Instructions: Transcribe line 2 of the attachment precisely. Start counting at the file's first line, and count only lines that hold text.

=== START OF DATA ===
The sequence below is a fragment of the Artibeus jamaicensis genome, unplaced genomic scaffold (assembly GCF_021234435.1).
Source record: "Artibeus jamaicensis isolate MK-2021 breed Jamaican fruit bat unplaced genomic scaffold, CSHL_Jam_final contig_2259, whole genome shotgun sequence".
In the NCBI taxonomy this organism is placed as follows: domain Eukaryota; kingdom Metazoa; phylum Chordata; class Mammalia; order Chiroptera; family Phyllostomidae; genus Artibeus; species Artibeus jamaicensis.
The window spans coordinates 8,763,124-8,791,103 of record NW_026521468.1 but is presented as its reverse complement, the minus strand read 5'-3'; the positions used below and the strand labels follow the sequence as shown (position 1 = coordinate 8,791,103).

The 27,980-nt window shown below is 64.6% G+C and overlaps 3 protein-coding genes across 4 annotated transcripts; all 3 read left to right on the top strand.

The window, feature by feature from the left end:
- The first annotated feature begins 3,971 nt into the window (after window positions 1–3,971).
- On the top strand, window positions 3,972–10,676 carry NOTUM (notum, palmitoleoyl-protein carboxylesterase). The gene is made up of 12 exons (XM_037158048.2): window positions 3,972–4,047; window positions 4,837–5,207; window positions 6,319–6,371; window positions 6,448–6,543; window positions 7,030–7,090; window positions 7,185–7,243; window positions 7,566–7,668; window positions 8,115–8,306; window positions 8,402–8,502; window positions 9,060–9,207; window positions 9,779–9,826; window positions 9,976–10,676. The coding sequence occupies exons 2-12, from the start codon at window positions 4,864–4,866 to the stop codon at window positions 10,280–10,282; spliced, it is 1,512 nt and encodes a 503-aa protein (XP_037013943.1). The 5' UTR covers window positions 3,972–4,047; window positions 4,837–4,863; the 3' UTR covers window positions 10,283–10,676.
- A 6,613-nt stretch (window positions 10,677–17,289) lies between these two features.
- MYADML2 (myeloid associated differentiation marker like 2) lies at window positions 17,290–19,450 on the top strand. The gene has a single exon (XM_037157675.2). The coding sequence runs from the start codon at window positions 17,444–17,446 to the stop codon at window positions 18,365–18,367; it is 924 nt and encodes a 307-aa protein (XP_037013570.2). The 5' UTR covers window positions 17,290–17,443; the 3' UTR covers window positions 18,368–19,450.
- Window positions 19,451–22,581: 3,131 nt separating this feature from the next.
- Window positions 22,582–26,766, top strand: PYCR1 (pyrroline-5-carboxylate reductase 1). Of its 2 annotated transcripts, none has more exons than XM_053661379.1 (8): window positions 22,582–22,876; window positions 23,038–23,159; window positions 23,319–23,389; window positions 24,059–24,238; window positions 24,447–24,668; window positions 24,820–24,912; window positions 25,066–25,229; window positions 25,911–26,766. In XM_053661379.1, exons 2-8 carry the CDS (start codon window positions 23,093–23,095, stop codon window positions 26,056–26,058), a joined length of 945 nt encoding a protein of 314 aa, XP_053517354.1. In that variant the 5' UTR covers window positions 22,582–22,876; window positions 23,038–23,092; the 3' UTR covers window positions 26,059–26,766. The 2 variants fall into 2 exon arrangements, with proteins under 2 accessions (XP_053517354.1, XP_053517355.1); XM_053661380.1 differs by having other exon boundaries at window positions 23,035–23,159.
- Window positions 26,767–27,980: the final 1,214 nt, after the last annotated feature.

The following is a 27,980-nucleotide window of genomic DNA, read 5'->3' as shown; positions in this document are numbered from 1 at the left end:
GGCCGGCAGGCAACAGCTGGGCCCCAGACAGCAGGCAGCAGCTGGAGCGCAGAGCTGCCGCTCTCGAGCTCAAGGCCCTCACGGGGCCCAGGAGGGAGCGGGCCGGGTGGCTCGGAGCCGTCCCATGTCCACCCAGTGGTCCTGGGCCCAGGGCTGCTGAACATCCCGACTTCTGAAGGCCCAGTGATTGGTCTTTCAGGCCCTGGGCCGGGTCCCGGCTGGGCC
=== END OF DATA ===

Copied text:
Source record: "Artibeus jamaicensis isolate MK-2021 breed Jamaican fruit bat unplaced genomic scaffold, CSHL_Jam_final contig_2259, whole genome shotgun sequence".